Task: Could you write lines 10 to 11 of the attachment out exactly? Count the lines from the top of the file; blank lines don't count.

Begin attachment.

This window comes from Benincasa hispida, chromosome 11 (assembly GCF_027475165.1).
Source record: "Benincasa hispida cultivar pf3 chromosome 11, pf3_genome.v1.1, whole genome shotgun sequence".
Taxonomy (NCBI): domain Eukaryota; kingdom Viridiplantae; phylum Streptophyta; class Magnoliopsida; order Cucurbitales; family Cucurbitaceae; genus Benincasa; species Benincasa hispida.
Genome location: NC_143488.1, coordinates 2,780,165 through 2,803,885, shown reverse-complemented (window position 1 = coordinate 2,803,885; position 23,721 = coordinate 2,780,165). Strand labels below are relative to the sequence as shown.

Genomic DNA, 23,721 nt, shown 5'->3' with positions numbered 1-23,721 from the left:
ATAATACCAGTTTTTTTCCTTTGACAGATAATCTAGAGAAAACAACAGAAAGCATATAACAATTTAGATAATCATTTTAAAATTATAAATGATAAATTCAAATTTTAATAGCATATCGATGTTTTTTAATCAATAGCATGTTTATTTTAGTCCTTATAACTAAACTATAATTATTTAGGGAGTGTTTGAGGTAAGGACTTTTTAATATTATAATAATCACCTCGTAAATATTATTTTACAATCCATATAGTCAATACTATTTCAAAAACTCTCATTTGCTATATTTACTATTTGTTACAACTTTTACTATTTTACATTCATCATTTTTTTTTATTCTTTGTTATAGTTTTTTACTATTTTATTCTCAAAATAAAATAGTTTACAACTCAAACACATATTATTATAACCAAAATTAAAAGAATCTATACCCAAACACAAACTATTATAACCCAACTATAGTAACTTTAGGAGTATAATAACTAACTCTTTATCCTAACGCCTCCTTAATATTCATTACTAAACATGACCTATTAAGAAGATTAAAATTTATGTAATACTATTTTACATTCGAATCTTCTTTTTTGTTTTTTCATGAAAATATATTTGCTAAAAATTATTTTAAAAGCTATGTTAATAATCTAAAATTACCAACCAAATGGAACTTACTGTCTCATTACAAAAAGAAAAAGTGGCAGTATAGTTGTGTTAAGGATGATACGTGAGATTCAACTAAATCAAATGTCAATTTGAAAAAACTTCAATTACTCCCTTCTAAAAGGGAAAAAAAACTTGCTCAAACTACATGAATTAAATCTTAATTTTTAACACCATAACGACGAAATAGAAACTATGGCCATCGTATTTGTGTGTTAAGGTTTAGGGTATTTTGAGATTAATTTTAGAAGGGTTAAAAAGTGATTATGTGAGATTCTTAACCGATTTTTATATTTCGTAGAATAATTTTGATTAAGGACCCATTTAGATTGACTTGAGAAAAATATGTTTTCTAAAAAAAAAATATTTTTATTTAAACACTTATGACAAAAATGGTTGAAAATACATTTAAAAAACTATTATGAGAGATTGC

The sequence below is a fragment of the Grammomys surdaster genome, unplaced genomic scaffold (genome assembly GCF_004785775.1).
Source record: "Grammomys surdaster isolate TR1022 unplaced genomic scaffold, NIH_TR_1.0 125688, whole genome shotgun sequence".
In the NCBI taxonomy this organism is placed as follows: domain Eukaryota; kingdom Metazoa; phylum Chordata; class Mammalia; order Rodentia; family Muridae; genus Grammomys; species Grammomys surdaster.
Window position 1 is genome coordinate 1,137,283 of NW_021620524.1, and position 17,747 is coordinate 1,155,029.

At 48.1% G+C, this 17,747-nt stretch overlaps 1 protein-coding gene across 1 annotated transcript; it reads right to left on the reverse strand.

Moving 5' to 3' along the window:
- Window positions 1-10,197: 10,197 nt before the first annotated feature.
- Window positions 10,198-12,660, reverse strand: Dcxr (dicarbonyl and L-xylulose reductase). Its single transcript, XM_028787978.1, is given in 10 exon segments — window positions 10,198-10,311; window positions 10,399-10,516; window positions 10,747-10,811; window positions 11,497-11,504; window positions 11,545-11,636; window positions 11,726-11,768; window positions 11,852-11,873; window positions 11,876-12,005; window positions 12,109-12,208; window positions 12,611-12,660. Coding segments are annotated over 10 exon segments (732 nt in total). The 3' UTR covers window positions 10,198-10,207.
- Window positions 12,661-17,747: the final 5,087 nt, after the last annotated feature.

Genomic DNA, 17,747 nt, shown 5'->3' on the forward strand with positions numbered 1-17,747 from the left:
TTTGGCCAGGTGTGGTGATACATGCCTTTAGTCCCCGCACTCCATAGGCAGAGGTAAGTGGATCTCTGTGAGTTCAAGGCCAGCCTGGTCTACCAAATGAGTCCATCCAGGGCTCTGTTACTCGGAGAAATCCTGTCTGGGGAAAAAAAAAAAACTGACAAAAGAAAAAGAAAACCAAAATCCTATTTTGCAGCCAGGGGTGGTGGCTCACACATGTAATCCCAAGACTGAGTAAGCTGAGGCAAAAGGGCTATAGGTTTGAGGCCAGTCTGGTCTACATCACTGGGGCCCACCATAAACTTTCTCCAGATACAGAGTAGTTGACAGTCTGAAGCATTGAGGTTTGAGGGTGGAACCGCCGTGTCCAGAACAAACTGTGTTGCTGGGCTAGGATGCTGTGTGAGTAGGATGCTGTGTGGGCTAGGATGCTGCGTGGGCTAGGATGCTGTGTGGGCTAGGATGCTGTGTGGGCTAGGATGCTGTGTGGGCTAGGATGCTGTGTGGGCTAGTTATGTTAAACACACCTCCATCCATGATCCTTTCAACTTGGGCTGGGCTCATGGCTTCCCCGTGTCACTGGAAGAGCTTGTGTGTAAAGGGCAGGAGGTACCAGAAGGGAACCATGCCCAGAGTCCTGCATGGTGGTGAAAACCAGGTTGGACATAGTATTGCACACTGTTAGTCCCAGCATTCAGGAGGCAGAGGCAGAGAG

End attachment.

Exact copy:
Window position 1 is genome coordinate 1,137,283 of NW_021620524.1, and position 17,747 is coordinate 1,155,029.

At 48.1% G+C, this 17,747-nt stretch overlaps 1 protein-coding gene across 1 annotated transcript; it reads right to left on the reverse strand.